And in the field of identity, as a man, I understand that it is about supporting women in their struggle for their historical condition as women in a patriarchal society, not about practicing sex in exchange for money or other benefit. It is easy to fall into a witch hunt and dehumanization of these women, treating them as if they were lost who after criminalizing them are infantilized for not knowing what is best for them. It is thought that there is a great ideology that distorts their jagged wills, that the instrumental reason of the sex industry rubs their hands with their bodies, which is true, but it is not the whole truth to choose this statement as a totalizing argument of the question and that closes any purpose of qualification. Unfortunately, at this intersection there are feminists with their divergences, as well as conservatives on the right and on the left, and who, together, seek to save them when they only want to normalize. They are in a crossfire of well-intentioned arguments, where there is more and more resemblance to the persecution of witches in the Middle Ages. Were witches a social problem or rather the social problem were women and it had to be said that they were witches? And, what do you want me to tell you, it seems to me that there is a certain paralogism between what happened to women and the patriarchal power at that time that considered them witches (there were witches, but 85% were witches)

After being built as a social problem by informers and the Holy Inquisition, in the medieval world the so-called witches were burned. For centuries they would persecute anyone who deviated from the ideal of life proposed by the church. Superstition and fear, suggestion and mass hysteria did the rest. But also the fact that the informer could keep the property of the defendant once burned at the stake. Why were 85% of those persecuted and burned women between the 14th and 17th centuries? Perhaps they think that it is an exaggeration on my part, but the great belligerence against the discourse of inclusive feminism of the Asociación Draga Espacio Feminista-LGTBIQ, accusing them of practicing a feminism alien to the religion of that other feminism, makes the debate remind me That same feminism, apparently dominant and in good conscience of that historical moment, did not answer or fight for Dolores Vázquez, the dumpling witch.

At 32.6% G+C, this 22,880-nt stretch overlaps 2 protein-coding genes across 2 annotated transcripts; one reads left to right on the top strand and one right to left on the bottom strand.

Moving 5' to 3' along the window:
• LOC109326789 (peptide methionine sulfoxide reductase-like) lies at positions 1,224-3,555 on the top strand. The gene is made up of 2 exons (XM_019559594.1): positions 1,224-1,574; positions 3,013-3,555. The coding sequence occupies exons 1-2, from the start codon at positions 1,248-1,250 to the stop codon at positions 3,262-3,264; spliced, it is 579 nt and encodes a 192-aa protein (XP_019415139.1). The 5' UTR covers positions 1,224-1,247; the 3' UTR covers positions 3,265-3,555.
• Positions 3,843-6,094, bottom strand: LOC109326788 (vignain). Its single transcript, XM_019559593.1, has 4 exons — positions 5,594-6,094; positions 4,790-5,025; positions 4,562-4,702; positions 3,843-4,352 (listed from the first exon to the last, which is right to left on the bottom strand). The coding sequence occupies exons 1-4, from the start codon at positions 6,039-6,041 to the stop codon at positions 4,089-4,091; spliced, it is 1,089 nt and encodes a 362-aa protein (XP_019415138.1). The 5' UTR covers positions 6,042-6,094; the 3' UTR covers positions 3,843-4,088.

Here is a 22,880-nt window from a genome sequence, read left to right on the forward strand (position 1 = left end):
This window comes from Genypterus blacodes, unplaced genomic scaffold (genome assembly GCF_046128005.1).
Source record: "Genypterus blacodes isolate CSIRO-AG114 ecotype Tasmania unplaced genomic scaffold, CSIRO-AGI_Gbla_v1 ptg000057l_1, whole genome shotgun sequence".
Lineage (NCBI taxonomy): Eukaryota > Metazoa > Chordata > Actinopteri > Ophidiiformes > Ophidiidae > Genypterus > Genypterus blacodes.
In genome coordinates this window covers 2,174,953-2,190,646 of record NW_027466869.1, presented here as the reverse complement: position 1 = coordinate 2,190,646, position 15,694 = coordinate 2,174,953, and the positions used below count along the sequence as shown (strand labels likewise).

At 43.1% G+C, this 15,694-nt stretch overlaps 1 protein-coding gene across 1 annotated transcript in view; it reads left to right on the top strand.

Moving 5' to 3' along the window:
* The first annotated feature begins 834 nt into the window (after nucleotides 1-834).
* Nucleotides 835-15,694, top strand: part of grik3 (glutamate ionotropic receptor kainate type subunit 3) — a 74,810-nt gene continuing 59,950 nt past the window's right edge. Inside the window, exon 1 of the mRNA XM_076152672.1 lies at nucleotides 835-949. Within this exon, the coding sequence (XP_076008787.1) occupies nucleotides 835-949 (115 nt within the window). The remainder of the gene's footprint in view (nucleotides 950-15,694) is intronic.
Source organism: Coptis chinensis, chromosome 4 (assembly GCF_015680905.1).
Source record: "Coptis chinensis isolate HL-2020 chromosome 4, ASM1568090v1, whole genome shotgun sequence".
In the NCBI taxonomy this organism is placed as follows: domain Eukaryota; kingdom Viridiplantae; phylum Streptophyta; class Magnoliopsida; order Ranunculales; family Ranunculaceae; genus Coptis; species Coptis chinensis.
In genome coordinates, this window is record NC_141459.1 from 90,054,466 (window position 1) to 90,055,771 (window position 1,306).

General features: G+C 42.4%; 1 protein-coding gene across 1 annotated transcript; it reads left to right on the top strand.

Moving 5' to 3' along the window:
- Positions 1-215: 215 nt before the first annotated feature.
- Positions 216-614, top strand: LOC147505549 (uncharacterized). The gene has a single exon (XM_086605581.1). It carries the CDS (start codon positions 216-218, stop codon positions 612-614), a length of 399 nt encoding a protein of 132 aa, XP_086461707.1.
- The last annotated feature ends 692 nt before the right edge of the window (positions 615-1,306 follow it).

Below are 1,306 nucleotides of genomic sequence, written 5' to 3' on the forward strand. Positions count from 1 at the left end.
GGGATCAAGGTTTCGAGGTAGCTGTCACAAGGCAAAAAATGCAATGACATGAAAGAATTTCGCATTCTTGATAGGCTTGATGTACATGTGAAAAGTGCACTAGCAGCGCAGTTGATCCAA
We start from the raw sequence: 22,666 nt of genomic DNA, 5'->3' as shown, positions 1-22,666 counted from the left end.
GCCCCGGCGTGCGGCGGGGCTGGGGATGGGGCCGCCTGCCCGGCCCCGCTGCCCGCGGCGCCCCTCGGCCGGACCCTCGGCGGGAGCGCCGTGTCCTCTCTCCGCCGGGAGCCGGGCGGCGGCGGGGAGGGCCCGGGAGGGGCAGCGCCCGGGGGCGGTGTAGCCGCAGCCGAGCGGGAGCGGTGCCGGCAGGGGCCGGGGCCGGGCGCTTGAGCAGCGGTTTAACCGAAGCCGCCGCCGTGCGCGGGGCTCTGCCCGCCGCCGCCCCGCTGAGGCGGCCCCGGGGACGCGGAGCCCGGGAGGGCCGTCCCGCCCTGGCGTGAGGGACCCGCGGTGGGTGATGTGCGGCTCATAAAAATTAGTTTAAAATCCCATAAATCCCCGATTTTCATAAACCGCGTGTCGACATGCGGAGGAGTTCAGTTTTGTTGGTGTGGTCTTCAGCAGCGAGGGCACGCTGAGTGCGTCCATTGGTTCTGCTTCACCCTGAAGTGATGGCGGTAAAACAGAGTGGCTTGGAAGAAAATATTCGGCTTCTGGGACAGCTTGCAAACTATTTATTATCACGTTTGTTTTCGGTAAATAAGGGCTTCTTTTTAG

Even today we pejoratively call witches those women who tell us some truths to our faces or remove our masks. The Wanninkhof case is a case of serious legal error that occurred when, in an atmosphere of popular hysteria created by the media and in a trial plagued by irregularities by the judicial and police authorities, Dolores Vázquez Mosquera was found guilty of a popular jury for the death of Rocío Wanninkhof, who had been murdered in October 1999 near Mijas, Málaga province. A few years later the case took a turn when another subsequent murder was solved, that of the young Sonia Carabantes. The murderer of the two was Tony Alexander King. Dolores Vázquez, in addition to being a woman, was a lesbian. A witch, come on.

There is no doubt that there is a discourse that essentializes everything feminine. If men’s brothels were opened for women to come for a little comfort, women who paid for sex would still be treated as whores, while men would be simply gigolos. The woman who charges for sex is prohibited and is censored as a vicious whore if she pays a man for sex (as in fact it exists and more than what is being said, no matter how much it is hidden) She is prohibited from selling sex and buying sex , but it will still be just as whore. It is the woman trapped in her own imposed essence. Actually, that essentialism dehumanizes them, when, in my childhood memories, I have them very humanized because several of my friends from the neighborhood where I lived in 1967 had prostitute grandmothers or mothers. I never saw whores, I only saw women. What do you want me to say? I would like to hear from women.